Fat made the news in two very disturbing ways recently. First of all, according to The Independent Online, South African women are “becoming fat” to make it clear that they don’t have AIDS, in that continent so desperately beleaguered with the disease.
“Women in South Africa may just be harming their health even more by becoming overweight (AIDS or not). In addition, it seems to highlight that the perception of having AIDS, of how one appear to the world, may be as important (if not more) than the actual prevention and treatment of the disease.”
This would be almost boring to respond to, if it wasn’t so important. Under no circumstances can the dangers of fat, which in the very worst junk statistics known to humankind has been said to kill 60 or 70 percent of fat people, compare to the dangers of AIDS, a virtual death sentence without current drugs. And the current drugs are often not available in Africa. The real numbers for fat as a killer, of course, are no more than 1/10 of those inflated numbers, and would be lower still if fat people were not stigmatized by cruel and thoughtless comments like Retrospectacle’s.
Retrospectacle says she’s opposed to appearance (of not having AIDS) being more important than reality, but this is exactly what she is promoting: She says in so many words that whether or not these women are fat (in other words, how they look) is more important than whether or not they are healthy, and then she turns around in the same sentence and disses them for caring more about how they look than about their health.
I say gaining weight is a very sensible response to risk of exposure to a disease that destroys (among other things) your ability to metabolize calories. When the drugs are scarce, each extra ten pounds increases a woman’s chance of staying alive until the drugs become available. Not to mention that, in impoverished circumstances, being able to marry can be another way to save your life. If African men are looking for assurances that potential wives don’t have AIDS, gaining weight is smart on that axis as well.
(Oh, by the way? Another thing Retrospectacle apparently doesn’t know is that by no means everyone can gain significant weight by eating more.)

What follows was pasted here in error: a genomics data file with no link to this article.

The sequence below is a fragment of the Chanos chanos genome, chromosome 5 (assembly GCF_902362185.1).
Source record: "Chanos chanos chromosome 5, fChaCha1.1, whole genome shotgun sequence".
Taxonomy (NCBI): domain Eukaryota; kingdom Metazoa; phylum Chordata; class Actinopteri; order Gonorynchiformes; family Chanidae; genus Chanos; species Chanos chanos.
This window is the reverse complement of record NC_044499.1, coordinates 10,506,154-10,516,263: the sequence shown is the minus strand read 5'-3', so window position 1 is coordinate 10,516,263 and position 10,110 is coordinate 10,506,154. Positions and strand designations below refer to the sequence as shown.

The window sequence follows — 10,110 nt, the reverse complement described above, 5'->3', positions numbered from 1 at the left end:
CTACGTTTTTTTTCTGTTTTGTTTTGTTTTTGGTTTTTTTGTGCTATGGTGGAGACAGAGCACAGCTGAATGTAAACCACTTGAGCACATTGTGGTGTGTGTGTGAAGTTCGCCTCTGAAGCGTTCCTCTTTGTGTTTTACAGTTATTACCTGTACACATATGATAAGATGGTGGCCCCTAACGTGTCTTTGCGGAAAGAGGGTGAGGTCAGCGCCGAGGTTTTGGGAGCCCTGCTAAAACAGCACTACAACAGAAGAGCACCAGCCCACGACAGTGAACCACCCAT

If that weren’t enough, a truly crazy movement is afoot in Australia. The precis available on the Web doesn’t go very far into what the proponents of this idea believe they could do, but it does ask the important question: “what can law hope to achieve? ”
A few thoughts come to mind:
— They could lock us all up, and then save money by not feeding us. Then they’d have to cope with the lost productivity issues. When is the last time you went to (for example) a hospital and didn’t see a few fat nurses, ward clerks, and other staff?
–They could have restaurants refuse to feed us, and supermarkets check our grocery carts. Wouldn’t it be amusing for them to learn how much junk food is bought and eaten by thin people?
–They could tax us by the pound. Now there’s a way to deal with the burgeoning national debt.
–They could force us all to buy gym memberships and attend regularly. Then they’d have real data that shows that exercise makes you healthier and more fit, but doesn’t necessarily create weight loss.
–They could put us all to work in a Fat Conservation Corps, cleaning up the environment and doing other useful community service. This would not only be productive, it would force people to look at us on highways and city streets.
Any other ideas?
Thanks to Lynn Kendall for being first with the Australian link.